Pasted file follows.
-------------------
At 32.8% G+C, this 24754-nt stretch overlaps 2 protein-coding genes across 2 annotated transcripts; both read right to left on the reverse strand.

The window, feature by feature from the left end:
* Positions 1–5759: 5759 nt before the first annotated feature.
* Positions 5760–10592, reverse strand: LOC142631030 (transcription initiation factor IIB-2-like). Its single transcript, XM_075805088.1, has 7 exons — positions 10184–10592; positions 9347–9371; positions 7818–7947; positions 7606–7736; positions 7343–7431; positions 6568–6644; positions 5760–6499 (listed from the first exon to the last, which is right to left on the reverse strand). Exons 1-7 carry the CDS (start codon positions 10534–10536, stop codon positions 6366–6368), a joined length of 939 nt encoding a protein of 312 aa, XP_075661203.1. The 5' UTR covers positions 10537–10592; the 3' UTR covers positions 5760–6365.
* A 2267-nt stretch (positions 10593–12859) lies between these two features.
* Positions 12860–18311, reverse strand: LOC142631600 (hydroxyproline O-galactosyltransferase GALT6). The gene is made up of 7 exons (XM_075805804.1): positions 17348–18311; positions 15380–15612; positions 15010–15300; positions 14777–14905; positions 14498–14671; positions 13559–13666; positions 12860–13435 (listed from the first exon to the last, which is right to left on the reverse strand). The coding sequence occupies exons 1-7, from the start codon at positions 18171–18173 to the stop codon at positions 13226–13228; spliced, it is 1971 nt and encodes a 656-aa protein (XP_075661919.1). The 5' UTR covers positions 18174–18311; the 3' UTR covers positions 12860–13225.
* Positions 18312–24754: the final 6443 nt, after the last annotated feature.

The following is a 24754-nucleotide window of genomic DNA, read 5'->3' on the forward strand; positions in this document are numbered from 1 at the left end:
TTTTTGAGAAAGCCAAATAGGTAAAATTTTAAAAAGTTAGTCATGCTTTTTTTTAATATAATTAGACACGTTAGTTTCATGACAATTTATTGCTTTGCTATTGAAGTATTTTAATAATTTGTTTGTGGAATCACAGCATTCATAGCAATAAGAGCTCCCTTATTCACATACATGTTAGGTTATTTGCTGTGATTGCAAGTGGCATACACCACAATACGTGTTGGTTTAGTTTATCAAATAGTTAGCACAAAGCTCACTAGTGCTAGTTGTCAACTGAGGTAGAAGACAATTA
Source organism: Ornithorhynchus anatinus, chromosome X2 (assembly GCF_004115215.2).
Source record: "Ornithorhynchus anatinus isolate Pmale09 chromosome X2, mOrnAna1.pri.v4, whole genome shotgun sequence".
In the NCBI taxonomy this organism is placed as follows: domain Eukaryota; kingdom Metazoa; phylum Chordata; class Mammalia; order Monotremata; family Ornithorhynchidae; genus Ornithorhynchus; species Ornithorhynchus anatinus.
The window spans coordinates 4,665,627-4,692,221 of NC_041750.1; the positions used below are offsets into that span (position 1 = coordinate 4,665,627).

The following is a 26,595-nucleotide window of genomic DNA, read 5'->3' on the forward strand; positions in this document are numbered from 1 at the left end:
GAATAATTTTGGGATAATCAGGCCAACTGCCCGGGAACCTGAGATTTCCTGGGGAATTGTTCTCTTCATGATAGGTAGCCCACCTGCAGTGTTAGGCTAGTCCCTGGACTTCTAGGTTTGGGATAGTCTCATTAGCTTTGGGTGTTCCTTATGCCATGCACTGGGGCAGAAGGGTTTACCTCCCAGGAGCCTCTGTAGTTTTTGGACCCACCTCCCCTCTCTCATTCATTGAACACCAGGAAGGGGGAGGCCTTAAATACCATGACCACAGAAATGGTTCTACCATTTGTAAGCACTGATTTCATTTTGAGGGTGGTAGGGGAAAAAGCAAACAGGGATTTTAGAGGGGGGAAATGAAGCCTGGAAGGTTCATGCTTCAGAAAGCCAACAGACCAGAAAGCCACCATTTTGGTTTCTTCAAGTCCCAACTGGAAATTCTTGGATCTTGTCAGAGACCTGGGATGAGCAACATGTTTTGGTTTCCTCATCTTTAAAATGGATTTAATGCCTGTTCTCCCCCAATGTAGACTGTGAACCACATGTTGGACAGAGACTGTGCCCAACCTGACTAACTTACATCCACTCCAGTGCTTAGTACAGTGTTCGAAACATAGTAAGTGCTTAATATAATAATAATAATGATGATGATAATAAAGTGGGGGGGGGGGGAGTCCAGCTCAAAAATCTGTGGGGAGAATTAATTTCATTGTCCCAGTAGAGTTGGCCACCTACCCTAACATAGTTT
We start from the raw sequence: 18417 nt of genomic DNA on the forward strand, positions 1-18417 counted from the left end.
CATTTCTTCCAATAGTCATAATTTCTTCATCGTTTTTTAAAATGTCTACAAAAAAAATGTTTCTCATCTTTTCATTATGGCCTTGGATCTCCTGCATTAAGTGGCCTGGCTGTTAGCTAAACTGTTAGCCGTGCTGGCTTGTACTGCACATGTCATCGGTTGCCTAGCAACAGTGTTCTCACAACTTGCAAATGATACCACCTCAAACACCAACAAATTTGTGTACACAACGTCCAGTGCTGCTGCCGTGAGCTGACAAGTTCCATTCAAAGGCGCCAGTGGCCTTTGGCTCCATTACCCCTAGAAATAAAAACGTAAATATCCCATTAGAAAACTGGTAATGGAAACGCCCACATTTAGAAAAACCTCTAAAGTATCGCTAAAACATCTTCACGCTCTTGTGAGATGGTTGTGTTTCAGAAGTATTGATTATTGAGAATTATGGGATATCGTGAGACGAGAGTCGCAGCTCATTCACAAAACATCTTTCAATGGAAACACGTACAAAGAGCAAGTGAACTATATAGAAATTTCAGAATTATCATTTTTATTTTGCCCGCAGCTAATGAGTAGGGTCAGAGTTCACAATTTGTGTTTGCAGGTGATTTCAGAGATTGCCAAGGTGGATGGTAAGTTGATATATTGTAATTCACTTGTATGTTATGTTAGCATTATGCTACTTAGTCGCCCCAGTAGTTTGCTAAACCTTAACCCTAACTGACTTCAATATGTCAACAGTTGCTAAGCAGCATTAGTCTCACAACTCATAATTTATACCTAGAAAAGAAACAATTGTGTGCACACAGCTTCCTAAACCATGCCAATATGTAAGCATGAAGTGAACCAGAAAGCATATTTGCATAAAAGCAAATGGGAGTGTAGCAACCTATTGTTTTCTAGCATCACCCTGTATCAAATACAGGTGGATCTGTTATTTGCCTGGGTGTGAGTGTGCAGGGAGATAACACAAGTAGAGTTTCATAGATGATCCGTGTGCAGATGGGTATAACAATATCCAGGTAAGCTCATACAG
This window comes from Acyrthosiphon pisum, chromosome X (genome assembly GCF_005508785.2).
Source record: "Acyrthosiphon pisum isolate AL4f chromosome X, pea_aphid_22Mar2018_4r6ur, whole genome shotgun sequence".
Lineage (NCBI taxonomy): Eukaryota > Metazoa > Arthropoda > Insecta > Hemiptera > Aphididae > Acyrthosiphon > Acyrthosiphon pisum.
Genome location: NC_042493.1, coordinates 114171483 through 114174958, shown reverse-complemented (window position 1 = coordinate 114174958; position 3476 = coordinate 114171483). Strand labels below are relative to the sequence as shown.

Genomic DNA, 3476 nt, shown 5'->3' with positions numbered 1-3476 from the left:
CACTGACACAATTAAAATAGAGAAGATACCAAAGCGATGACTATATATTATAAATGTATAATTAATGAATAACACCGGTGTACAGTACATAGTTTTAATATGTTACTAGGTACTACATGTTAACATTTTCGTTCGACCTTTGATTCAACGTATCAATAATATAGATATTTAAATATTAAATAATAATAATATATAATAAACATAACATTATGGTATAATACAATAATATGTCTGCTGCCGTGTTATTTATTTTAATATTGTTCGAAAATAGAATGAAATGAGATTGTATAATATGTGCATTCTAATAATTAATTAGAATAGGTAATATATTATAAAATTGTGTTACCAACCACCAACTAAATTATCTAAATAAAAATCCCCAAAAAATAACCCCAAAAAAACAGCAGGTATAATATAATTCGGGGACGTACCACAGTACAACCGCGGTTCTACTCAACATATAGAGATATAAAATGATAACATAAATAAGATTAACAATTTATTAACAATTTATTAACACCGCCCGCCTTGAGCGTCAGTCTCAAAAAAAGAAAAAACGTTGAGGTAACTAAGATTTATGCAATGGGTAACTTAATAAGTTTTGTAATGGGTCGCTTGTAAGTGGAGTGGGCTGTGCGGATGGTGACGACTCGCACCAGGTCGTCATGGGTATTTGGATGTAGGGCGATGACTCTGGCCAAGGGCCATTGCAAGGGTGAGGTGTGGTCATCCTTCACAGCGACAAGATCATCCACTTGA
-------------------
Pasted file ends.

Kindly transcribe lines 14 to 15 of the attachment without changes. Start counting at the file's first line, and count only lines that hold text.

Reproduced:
The following is a 26,595-nucleotide window of genomic DNA, read 5'->3' on the forward strand; positions in this document are numbered from 1 at the left end:
GAATAATTTTGGGATAATCAGGCCAACTGCCCGGGAACCTGAGATTTCCTGGGGAATTGTTCTCTTCATGATAGGTAGCCCACCTGCAGTGTTAGGCTAGTCCCTGGACTTCTAGGTTTGGGATAGTCTCATTAGCTTTGGGTGTTCCTTATGCCATGCACTGGGGCAGAAGGGTTTACCTCCCAGGAGCCTCTGTAGTTTTTGGACCCACCTCCCCTCTCTCATTCATTGAACACCAGGAAGGGGGAGGCCTTAAATACCATGACCACAGAAATGGTTCTACCATTTGTAAGCACTGATTTCATTTTGAGGGTGGTAGGGGAAAAAGCAAACAGGGATTTTAGAGGGGGGAAATGAAGCCTGGAAGGTTCATGCTTCAGAAAGCCAACAGACCAGAAAGCCACCATTTTGGTTTCTTCAAGTCCCAACTGGAAATTCTTGGATCTTGTCAGAGACCTGGGATGAGCAACATGTTTTGGTTTCCTCATCTTTAAAATGGATTTAATGCCTGTTCTCCCCCAATGTAGACTGTGAACCACATGTTGGACAGAGACTGTGCCCAACCTGACTAACTTACATCCACTCCAGTGCTTAGTACAGTGTTCGAAACATAGTAAGTGCTTAATATAATAATAATAATGATGATGATAATAAAGTGGGGGGGGGGGGAGTCCAGCTCAAAAATCTGTGGGGAGAATTAATTTCATTGTCCCAGTAGAGTTGGCCACCTACCCTAACATAGTTT